|Position:||Guard, Center, Linebacker|
|Born:||December 18, 1907|
|Died:||November 26, 1998 (aged 90)|
|Height:||5 ft 11 in (1.80 m)|
|Weight:||203 lb (92 kg)|
|High school:||Orange (Orange, Texas)|
|Career highlights and awards
|Career NFL statistics|
Early life and college careerEdit
Born and raised in rural East Texas, Emerson played high school football at Orange High School. He later played starting left guard on the Texas Longhorns team of 1929 and 1930 under coach Clyde Littlefield. He garnered all-Southwest Conference honors in 1930. He expected to play for the Longhorns in the 1931 season and was to be the team captain but he had participated in two plays with the varsity in the 1928 Baylor game and was declared ineligible for the 1931 season.
He began his pro career with the Portsmouth Spartans in 1931 for a salary of $75 per game. In 1934, the Spartans became the Detroit Lions. With Emerson blocking and leading the way the 1936 Lions team set a rushing record of 2,885 yards in a twelve-game season, a record that lasted 36 years. It was finally broken by the Miami Dolphins in 1972 in a fourteen-game season. Emerson retired in 1937 to become line coach under Potsy Clark for the Brooklyn Dodgers, but then briefly returned as player.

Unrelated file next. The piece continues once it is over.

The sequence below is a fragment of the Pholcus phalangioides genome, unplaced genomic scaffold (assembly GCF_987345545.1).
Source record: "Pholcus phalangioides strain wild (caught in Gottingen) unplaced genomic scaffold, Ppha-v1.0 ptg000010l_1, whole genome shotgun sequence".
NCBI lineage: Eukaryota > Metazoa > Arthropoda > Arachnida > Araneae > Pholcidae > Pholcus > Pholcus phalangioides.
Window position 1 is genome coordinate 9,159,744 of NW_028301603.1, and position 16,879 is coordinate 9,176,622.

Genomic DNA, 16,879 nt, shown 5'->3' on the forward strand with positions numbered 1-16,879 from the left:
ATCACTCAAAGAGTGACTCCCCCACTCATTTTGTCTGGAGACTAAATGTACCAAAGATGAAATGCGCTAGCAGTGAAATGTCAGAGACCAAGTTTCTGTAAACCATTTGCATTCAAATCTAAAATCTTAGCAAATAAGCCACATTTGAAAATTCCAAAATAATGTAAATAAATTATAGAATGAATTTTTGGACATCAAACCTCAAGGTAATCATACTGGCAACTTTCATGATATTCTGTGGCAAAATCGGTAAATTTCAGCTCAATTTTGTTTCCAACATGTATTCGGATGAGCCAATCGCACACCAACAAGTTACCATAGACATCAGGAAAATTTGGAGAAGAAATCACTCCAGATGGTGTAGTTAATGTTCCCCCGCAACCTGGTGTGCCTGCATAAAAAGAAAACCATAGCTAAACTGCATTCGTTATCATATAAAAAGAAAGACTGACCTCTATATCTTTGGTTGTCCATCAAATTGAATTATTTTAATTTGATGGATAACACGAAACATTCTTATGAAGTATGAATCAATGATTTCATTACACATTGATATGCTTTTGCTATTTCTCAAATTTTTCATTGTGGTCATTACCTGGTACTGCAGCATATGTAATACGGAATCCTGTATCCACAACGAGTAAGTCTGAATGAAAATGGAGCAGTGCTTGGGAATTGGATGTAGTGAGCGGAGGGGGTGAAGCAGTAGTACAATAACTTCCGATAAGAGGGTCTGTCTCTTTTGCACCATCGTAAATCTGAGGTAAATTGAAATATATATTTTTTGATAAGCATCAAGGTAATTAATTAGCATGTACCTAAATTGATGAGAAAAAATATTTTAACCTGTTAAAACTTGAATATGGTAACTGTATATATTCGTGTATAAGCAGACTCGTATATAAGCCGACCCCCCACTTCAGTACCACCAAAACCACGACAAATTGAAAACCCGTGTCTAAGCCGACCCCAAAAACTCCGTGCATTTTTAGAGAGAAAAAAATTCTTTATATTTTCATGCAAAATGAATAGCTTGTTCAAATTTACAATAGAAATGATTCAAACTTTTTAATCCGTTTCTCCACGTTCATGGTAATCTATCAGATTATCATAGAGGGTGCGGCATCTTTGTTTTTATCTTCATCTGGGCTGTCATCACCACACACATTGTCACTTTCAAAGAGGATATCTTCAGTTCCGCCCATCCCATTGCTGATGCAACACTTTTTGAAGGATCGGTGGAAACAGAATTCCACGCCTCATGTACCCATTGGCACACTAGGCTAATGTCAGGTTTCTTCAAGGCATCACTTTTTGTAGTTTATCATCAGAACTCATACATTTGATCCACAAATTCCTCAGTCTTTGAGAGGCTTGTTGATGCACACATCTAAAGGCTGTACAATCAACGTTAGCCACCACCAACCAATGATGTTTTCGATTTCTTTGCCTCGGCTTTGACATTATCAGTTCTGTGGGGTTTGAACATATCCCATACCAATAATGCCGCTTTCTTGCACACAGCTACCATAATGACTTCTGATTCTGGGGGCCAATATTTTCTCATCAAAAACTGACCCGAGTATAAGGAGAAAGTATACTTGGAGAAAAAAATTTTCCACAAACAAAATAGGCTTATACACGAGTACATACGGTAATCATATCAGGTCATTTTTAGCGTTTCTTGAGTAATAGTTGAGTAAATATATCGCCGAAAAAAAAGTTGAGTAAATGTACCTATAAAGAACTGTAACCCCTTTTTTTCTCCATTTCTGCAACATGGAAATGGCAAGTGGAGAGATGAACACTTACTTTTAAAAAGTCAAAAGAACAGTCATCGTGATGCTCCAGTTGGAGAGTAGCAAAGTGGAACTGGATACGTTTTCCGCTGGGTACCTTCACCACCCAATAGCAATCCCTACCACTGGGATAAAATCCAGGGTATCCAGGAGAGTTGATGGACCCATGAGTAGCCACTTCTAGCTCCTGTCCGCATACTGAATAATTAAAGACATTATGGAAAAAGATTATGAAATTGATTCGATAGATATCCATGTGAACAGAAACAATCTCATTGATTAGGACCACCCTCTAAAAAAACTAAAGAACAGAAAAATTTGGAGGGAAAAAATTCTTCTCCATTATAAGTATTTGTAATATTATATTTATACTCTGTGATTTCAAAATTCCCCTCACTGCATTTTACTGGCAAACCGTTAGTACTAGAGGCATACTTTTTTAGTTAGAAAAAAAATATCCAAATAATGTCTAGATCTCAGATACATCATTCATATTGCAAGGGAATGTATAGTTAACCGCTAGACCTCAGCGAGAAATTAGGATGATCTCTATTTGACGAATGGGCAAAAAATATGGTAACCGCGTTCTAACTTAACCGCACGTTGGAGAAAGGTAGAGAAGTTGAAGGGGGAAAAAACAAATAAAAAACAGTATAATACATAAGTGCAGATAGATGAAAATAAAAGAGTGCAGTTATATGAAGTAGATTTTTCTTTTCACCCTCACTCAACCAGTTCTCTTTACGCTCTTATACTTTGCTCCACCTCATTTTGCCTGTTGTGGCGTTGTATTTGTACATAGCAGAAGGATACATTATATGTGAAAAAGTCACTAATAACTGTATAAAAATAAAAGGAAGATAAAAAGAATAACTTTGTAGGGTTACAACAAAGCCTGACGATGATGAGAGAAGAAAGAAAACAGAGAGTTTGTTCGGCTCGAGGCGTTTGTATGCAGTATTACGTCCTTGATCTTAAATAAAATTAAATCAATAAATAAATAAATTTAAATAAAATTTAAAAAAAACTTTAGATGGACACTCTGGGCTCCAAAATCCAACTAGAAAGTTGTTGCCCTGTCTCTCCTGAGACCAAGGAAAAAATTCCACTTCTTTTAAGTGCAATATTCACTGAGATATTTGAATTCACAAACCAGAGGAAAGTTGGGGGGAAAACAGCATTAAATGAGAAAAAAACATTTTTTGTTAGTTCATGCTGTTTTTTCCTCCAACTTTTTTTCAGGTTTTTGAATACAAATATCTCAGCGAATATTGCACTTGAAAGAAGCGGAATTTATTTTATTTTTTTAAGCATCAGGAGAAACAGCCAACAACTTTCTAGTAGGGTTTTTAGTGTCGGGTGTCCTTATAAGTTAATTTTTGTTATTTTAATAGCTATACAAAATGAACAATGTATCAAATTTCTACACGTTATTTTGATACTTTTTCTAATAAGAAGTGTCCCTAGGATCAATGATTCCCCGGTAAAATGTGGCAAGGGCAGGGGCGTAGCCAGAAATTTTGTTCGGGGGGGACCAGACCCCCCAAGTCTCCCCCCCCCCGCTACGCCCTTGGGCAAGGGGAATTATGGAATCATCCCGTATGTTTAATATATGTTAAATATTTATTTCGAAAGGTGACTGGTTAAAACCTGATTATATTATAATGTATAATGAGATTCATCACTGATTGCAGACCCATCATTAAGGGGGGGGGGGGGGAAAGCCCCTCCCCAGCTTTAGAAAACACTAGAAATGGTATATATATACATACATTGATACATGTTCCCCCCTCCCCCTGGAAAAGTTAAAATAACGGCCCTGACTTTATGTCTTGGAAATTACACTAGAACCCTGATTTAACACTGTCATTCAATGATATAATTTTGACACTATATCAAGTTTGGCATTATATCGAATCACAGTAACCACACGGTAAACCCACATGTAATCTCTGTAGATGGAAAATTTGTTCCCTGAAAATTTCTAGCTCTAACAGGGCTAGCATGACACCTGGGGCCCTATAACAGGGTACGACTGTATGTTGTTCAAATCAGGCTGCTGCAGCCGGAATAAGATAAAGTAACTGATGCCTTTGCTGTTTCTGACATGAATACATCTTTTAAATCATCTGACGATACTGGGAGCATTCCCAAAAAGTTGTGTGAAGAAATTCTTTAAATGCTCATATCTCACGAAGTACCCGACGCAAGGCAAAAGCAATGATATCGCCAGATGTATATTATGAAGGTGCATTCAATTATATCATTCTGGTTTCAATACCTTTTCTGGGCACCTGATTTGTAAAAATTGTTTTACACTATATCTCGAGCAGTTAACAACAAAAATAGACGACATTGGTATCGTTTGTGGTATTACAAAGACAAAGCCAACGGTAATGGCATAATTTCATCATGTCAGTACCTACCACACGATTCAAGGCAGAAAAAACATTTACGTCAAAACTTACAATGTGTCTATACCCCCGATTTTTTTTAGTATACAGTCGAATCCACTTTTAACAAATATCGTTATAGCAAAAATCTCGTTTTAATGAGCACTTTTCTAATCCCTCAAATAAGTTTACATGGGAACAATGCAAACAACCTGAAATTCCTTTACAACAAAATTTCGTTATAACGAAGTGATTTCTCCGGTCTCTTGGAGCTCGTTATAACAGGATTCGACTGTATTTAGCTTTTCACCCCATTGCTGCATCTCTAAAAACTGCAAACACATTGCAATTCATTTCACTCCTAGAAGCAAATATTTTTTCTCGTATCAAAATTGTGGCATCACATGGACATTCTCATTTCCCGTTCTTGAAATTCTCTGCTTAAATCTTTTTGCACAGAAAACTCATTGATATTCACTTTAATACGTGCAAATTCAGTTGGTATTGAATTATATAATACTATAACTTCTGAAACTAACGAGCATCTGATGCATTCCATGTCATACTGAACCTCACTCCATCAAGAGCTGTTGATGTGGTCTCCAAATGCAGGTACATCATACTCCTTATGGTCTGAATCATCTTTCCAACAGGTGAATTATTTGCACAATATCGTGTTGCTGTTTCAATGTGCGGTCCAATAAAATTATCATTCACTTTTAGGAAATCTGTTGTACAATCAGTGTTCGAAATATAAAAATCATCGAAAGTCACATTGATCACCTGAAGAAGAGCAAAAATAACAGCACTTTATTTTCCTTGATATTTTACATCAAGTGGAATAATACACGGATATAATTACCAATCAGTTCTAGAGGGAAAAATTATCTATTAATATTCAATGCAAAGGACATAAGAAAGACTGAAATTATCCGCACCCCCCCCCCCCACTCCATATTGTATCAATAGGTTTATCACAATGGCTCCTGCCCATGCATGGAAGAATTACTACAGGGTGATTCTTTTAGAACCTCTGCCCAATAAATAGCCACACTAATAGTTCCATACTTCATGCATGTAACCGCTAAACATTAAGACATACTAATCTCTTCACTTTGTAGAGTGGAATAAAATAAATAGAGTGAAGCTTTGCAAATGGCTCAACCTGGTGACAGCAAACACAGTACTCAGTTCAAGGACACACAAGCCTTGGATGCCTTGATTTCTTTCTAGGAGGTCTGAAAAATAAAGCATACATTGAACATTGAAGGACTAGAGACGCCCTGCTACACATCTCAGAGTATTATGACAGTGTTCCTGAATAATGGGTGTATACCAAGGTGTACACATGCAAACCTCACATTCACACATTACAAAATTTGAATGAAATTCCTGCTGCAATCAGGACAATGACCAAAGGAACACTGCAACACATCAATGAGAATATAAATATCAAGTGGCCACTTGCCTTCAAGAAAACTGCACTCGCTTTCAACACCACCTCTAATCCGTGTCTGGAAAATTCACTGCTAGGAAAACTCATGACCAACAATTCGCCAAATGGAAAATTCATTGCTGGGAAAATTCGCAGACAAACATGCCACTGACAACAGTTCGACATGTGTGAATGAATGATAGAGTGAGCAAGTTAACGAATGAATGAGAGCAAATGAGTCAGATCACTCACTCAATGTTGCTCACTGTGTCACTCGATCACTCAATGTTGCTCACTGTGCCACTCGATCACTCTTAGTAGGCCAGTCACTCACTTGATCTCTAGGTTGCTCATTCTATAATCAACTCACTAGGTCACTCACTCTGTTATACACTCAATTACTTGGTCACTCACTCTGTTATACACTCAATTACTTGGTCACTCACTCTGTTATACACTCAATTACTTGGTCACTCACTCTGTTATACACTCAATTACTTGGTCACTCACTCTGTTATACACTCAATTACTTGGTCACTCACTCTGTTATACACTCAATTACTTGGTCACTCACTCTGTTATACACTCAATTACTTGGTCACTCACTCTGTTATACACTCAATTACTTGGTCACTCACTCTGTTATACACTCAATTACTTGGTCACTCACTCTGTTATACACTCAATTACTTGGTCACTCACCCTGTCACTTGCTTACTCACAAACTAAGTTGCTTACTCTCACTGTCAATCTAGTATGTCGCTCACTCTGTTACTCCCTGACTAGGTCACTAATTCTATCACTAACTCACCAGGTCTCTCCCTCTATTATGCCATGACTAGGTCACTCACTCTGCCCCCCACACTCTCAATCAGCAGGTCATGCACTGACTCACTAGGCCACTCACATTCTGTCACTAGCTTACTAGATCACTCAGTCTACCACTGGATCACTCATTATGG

Finally retiring in 1939, Emerson returned to Detroit, working in the personnel department of the Ford Motor Company and coaching at Wayne State University. During World War II he served his country in the U.S. Navy in 1942 and attained the rank of lieutenant commander. He served on the aircraft carrier USS Block Island, which was sunk in the Atlantic by German submarine U-549. Transferred back to the United States, Emerson coached the Naval Air Station Corpus Christi team until his discharge.
He stayed in Corpus Christi coaching Alice High School and Del Mar Junior College until he was offered the freshman coaching position at the University of Texas at Austin in 1951. Emerson remained at Texas until the end of the 1956 football season and returned to high school coaching in the Austin, Texas area. In 1976, he coached football and taught American history at St. Louis Catholic School until his final retirement in 1985.